Murdoch poised for victory in British satellite TV battle Duel with rival ends in merger

November 11, 1990|By Gilbert A. Lewthwaite | Gilbert A. Lewthwaite,London Bureau of The Sun

London -- International media tycoon Rupert Murdoch has emerged the likeliest winner at the end of a duel between his Sky Television and its rival British Satellite Broadcasting, ending a multibillion-dollar war for viewers.

The joint company will operate as British Sky Broadcasting. Broadcasting programs to subscribers via 2-foot-wide aerial dishes, it is forecast to become a real competitor to the four terrestrial channels of the BBC and ITV.

British Satellite officials, in a meeting with media analysts, reportedly projected dividends of almost $800 million a year by the turn of the century.

A profitable satellite television system in Britain could affect Sky Cable, a similar U.S. venture announced with fanfare in February, which also involves Mr. Murdoch. But many hurdles still face Mr. Murdoch and satellite television in Britain, despite the Nov. 2 merger.

Mr. Murdoch's concentration of British media ownership will undergo regulatory scrutiny. And U.S. observers report widespread speculation that Mr. Murdoch could be forced to sell some of his assets to reduce his debts.

Sky Cable claims to reach 1.66 million of the more than 20 million households in the United Kingdom and Ireland -- 1 million with receiving dishes, the rest through cable or communal systems.

British Satellite launched its five channels in April this year. It claims 750,000 subscribers, but only about one in five has a satellite dish.

Mr. Murdoch's Sky Television launched its four channels in February 1989. It immediately began draining resources from his other companies. The losses were particularly alarming because Murdoch was already under heavy debt pressure. The looming recession in Britain also made any sudden spurt in sluggish subscriptions to the satellite service unlikely.

Mr. Murdoch, who already owns a third of Britain's daily newspapers -- the Times, the Sun, Today, the Sunday Times and the News of The World -- owns 50 percent of the new television company through his News International PLC.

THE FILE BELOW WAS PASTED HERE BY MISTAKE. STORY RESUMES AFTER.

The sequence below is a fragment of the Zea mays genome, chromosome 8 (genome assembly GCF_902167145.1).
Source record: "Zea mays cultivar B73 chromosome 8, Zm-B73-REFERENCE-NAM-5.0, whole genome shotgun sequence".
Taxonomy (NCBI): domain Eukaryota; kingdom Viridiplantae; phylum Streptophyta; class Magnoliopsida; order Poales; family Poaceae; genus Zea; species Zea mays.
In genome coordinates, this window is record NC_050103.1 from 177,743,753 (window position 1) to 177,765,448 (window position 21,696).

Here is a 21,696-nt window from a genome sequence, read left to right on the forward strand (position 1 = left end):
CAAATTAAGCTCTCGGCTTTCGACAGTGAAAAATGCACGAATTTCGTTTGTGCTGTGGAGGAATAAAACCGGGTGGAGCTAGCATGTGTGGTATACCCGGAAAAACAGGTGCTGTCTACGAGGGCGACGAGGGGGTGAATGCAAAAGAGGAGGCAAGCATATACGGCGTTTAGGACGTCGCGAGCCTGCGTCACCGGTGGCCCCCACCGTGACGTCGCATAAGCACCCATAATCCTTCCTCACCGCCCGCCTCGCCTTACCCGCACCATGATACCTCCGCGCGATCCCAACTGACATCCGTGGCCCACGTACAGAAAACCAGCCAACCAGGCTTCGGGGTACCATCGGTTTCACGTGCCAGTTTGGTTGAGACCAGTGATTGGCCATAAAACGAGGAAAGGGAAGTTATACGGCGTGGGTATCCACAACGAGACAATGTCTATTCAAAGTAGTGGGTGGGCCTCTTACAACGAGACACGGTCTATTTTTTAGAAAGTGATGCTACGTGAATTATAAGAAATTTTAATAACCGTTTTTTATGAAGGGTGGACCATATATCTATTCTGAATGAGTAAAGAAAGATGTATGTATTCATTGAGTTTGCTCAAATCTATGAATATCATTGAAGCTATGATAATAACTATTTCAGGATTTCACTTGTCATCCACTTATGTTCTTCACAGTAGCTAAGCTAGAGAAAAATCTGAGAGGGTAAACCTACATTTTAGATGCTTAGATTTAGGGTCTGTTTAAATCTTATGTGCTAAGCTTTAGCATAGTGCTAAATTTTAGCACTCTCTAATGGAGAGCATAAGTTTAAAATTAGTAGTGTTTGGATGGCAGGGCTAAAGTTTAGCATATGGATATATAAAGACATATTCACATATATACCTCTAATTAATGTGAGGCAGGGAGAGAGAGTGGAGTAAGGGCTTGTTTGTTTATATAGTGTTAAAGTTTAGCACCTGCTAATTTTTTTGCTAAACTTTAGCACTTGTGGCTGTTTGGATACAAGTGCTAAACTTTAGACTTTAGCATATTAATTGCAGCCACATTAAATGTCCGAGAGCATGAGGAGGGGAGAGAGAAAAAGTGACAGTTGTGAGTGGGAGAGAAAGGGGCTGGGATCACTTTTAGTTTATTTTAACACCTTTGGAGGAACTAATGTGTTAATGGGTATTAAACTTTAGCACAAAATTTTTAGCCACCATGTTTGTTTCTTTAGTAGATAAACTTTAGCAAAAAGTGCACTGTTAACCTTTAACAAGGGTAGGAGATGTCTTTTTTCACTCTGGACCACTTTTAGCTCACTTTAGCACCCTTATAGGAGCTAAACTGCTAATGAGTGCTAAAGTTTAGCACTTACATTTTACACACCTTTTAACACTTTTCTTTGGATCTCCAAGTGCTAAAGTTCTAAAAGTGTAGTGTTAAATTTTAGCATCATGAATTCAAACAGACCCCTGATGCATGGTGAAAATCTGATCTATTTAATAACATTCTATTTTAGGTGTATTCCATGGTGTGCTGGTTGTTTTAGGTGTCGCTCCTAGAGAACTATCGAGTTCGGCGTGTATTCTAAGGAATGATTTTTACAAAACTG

His steady accrual of media power has drawn the attention of government regulators. Legislation to limit newspaper companies from owning more than 20 percent of a television franchise is pending, and government officials are considering whether to recommend referring the television deal to the Monopolies and Mergers Commission.

The Labor Party's deputy leader, Roy Hattersley, said that future Labor government would order an investigation into overlapping newspaper and television ownership "with the intention of breaking up unacceptable concentrations of power."

Mr. Murdoch dismissed his critics. "The fact is," he said, "they hate the idea of a competitive society, and it is only companies like ours that have the guts and strength to risk everything in building a competitor the existing monopoly" of the BBC and ITV.

Britain's Independent Broadcasting Authority, the oversight agency for the airwaves, also is investigating whether the merger offends the new Broadcasting Act, which was passed by Parliament just 24 hours before the television deal was &r announced. The new law stipulates that a non-domestic satellite operator cannot have an interest in a domestic satellite company, but the statute is not effective until 1993.

The Australian-born Mr. Murdoch is a U.S. citizen, and Sky Television is broadcast through a satellite system based in Luxembourg.

The merger ends a debilitating competition that cost the two companies a total of almost $2.5 billion and was burdening them with combined losses estimated at $5 million a week.

The new service eventually will use Sky Television technology and will operate from that company's west London headquarters. Most of the staff cuts are expected to come from British Satellite's work force.

The systems are incompatible. Sky Television broadcasts through the Astra satellite system, and the signal is picked up throughout Europe on round dishes. British Satellite broadcasts via a United Kingdom satellite for the domestic market only, and its signal is picked up on "squarials," small, square dishes.

The combined company will use both systems to broadcast its five channels initially but eventually will switch over to the Astra system. Original British Satellite subscribers will be offered free technology to replace their outmoded dishes.

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